I frequently travel internationally either as part of my job or for personal reasons. While I’m on the road, especially when traveling job related, it is very important for me to stay connected. A while ago I came across the Keepgo lifetime data SIM card.
What distinguishes Keepgo from other travel SIM cards is that it works in a lot of countries around the globe and that the data plan is valid a whole year. This means, for example, that I can use the international data plan while I’m in the taxi in Switzerland, when waiting for a connection flight in London and at my final destination in Shanghai.
There are two options to choice from to get started a 1 GB international data SIM only offer for $59 and a GB international data SIM + mobile WIFI hotspot offer for $119.
I tested the service in China, Switzerland, United Kingdom, Germany and in Spain and it worked very well.
If you use this link you get 15% off on your Keepgo lifetime data SIM card.
I will be speaking at the Automotive System Safety Europe conference in Berlin at November 29th, 2016. In my talk I will give some insides about how freedom from interference can be achieved in automotive systems. I will also discuss best practices on how to deal with mixed ASIL architectures and how freedom from interference can be achieved in legacy systems.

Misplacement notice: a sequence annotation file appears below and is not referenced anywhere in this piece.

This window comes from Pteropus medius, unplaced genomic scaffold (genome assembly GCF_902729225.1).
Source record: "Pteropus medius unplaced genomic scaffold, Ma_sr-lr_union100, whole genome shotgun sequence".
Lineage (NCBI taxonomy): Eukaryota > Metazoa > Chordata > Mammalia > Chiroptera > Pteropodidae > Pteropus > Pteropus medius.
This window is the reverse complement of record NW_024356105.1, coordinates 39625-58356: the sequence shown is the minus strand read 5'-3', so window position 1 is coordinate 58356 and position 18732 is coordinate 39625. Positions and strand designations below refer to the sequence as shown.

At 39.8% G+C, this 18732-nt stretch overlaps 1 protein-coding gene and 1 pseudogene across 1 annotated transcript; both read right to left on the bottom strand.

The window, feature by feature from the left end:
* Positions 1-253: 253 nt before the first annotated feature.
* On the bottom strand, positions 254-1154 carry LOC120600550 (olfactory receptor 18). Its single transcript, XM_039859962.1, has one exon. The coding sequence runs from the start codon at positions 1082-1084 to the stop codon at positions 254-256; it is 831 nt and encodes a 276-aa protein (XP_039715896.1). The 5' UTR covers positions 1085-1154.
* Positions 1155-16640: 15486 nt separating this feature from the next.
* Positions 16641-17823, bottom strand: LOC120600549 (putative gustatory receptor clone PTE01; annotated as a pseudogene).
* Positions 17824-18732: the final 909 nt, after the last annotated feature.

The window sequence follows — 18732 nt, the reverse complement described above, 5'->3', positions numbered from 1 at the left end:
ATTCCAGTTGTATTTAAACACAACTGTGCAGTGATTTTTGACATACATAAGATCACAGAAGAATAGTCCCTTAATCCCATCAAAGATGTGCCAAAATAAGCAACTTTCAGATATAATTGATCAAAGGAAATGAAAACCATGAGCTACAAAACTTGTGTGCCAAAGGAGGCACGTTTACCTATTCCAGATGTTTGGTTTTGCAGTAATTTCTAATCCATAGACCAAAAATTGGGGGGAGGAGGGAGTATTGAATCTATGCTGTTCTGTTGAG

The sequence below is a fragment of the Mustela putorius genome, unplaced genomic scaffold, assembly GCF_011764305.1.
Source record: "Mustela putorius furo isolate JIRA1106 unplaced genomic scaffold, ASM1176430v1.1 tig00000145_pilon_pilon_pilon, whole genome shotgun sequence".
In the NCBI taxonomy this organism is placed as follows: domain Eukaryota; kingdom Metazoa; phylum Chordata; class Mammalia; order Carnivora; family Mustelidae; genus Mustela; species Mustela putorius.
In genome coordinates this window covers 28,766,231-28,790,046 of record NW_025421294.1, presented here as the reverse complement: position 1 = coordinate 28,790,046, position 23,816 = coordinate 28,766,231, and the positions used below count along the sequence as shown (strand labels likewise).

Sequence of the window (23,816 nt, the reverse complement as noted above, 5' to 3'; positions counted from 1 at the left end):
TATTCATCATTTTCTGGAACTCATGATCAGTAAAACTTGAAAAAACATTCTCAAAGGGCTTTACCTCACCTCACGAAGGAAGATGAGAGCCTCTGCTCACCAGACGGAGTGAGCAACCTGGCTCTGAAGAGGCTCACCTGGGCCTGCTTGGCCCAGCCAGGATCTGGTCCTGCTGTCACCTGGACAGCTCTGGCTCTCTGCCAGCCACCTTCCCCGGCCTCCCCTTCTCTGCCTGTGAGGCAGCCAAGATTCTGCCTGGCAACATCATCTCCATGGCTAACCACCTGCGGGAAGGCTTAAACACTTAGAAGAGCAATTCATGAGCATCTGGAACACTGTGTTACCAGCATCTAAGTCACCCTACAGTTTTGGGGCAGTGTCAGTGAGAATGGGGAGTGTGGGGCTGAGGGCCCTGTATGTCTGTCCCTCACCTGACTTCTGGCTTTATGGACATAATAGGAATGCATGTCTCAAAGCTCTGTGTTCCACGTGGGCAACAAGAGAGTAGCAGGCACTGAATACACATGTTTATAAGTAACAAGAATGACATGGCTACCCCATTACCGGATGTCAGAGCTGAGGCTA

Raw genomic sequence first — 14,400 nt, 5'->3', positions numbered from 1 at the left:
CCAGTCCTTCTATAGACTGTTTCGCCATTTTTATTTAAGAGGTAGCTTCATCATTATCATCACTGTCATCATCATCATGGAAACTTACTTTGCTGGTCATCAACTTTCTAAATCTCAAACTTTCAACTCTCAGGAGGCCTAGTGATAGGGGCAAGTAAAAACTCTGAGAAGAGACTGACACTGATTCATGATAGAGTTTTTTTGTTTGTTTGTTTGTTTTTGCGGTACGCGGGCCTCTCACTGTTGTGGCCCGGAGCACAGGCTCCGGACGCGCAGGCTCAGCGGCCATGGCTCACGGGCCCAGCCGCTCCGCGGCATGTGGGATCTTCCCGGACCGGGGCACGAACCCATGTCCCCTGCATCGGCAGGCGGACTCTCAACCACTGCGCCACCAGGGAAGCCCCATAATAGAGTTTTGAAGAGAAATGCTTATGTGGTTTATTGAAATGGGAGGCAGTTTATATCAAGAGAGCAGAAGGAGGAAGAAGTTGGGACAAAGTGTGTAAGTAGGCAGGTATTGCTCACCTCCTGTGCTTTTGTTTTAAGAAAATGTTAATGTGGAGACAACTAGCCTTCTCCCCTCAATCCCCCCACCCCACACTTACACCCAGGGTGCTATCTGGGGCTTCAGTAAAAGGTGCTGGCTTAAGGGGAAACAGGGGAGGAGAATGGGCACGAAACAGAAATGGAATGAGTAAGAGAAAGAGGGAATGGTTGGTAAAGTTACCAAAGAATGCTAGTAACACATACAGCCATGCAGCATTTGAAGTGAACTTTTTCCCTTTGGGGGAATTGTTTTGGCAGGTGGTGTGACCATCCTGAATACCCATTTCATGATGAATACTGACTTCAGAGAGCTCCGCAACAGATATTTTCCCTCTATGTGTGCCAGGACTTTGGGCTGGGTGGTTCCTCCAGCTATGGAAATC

It has been a while since the last time I posted a blog post here. The reasons have been manyfold and include becoming a father for the first time, starting a job in industry while finishing up my PhD thesis and moving to a new house and all that at almost the exact same time 😉
All these milestones in my life obviously shifted some the priorities in my life. This does not mean that the blog is no longer important for me, but I needed some time to decide in which direction I would like to go with this blog. After some time I know decided what I want this blog to be. I want it to be a reflection of my thoughts and ideas both professional and personal. This means that in the future I will write about
- topics evolving around (automotive) software engineering, project management as well as functional safety
- but also web development and technology in general and hobby-projects (e.g. home automation)
- and I will write about my life as a dad